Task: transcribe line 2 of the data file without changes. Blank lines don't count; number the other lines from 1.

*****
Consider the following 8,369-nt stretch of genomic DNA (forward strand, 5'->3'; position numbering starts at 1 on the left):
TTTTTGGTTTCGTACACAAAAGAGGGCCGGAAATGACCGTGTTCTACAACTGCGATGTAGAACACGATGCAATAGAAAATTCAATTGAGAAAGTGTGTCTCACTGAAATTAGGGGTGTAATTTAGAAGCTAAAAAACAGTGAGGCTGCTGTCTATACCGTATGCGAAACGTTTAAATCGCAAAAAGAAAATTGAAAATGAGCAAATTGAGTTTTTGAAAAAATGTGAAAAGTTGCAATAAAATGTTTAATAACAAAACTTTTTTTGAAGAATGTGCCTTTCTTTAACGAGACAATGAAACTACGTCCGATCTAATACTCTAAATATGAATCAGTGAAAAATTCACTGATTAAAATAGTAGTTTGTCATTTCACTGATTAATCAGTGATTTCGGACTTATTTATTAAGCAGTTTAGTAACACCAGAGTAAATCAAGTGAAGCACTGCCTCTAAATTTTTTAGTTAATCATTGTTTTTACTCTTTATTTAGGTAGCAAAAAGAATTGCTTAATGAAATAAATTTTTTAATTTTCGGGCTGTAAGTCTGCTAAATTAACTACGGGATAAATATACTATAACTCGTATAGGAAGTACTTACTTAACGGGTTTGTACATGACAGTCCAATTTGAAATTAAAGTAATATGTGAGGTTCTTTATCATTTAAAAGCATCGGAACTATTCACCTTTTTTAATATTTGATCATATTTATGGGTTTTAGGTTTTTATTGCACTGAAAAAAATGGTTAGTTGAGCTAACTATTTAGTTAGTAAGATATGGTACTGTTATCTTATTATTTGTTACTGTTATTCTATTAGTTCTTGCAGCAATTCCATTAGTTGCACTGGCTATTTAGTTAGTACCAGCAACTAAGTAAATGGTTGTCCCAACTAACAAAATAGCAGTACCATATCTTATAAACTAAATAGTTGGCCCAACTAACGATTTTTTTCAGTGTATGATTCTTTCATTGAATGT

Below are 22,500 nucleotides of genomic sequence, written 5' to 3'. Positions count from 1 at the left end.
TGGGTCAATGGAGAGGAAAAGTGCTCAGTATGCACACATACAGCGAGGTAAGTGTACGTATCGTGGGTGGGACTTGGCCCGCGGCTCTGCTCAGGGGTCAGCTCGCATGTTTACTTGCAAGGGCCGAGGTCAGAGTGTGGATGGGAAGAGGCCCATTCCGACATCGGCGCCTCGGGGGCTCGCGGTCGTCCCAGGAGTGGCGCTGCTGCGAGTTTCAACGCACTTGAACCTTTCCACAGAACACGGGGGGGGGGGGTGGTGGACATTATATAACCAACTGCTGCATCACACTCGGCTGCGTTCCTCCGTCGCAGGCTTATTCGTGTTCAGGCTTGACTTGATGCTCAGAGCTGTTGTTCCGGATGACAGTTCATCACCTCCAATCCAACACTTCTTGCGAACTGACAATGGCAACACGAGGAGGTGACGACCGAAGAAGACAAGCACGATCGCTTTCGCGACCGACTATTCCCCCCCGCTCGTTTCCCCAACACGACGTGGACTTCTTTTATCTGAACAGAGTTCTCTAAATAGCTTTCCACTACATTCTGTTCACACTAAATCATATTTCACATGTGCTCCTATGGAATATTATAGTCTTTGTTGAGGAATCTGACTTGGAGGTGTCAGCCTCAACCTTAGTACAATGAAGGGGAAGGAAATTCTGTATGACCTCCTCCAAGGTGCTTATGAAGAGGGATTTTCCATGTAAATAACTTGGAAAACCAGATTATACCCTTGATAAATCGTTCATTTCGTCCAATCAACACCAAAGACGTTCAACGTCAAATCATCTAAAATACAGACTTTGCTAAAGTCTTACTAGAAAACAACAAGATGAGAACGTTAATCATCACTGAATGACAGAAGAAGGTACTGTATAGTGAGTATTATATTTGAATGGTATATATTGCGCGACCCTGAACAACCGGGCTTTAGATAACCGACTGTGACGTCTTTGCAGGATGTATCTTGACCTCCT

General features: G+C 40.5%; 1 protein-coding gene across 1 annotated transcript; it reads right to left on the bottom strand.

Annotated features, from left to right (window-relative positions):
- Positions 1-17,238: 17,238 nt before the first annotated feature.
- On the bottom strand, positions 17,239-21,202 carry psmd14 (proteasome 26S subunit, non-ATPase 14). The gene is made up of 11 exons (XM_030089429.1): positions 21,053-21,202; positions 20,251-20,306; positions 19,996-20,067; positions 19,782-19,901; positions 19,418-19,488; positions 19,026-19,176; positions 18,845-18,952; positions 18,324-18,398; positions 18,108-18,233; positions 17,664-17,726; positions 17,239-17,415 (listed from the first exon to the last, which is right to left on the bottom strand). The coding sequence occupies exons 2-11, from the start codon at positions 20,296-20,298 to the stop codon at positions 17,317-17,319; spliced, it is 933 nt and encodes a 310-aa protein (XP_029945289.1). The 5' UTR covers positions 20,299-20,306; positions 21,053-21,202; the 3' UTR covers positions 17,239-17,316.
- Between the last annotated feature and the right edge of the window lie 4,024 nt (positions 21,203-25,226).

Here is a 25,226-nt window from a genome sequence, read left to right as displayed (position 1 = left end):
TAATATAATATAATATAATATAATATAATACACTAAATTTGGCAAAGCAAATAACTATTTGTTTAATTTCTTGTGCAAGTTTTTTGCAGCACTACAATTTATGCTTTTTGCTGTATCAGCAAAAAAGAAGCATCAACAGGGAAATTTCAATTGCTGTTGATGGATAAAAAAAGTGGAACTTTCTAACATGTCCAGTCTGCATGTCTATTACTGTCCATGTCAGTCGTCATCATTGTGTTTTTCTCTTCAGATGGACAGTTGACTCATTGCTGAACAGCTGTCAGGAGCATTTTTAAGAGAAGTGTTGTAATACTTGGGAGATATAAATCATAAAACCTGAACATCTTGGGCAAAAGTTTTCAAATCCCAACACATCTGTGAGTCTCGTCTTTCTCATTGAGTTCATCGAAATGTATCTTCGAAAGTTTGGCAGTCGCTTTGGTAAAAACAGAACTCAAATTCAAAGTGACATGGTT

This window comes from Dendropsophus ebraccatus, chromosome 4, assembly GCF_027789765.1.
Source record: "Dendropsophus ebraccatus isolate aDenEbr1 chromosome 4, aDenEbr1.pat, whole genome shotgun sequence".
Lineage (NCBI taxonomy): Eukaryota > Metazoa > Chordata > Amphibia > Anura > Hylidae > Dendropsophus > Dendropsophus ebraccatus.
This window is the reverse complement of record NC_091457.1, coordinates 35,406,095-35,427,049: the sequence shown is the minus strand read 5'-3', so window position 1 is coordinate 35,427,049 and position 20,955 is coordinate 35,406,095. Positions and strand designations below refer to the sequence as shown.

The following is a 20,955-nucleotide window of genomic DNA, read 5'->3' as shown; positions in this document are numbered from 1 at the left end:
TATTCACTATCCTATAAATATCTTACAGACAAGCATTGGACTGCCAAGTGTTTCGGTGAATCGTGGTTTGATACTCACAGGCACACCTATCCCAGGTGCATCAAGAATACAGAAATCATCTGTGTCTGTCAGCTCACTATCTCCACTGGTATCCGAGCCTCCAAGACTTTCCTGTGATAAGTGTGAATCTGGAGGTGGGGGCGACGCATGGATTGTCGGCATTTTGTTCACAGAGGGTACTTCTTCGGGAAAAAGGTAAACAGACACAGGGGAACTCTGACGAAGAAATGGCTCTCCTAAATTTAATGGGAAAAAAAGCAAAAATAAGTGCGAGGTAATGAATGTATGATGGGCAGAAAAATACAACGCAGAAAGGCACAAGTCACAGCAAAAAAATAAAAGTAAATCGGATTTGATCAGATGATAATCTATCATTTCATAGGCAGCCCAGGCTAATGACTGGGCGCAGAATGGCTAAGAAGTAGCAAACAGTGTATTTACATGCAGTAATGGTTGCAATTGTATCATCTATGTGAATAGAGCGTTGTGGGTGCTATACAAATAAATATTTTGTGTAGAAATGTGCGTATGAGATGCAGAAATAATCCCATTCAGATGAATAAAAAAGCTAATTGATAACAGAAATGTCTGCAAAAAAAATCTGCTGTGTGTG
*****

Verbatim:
TTTTTGGTTTCGTACACAAAAGAGGGCCGGAAATGACCGTGTTCTACAACTGCGATGTAGAACACGATGCAATAGAAAATTCAATTGAGAAAGTGTGTCTCACTGAAATTAGGGGTGTAATTTAGAAGCTAAAAAACAGTGAGGCTGCTGTCTATACCGTATGCGAAACGTTTAAATCGCAAAAAGAAAATTGAAAATGAGCAAATTGAGTTTTTGAAAAAATGTGAAAAGTTGCAATAAAATGTTTAATAACAAAACTTTTTTTGAAGAATGTGCCTTTCTTTAACGAGACAATGAAACTACGTCCGATCTAATACTCTAAATATGAATCAGTGAAAAATTCACTGATTAAAATAGTAGTTTGTCATTTCACTGATTAATCAGTGATTTCGGACTTATTTATTAAGCAGTTTAGTAACACCAGAGTAAATCAAGTGAAGCACTGCCTCTAAATTTTTTAGTTAATCATTGTTTTTACTCTTTATTTAGGTAGCAAAAAGAATTGCTTAATGAAATAAATTTTTTAATTTTCGGGCTGTAAGTCTGCTAAATTAACTACGGGATAAATATACTATAACTCGTATAGGAAGTACTTACTTAACGGGTTTGTACATGACAGTCCAATTTGAAATTAAAGTAATATGTGAGGTTCTTTATCATTTAAAAGCATCGGAACTATTCACCTTTTTTAATATTTGATCATATTTATGGGTTTTAGGTTTTTATTGCACTGAAAAAAATGGTTAGTTGAGCTAACTATTTAGTTAGTAAGATATGGTACTGTTATCTTATTATTTGTTACTGTTATTCTATTAGTTCTTGCAGCAATTCCATTAGTTGCACTGGCTATTTAGTTAGTACCAGCAACTAAGTAAATGGTTGTCCCAACTAACAAAATAGCAGTACCATATCTTATAAACTAAATAGTTGGCCCAACTAACGATTTTTTTCAGTGTATGATTCTTTCATTGAATGT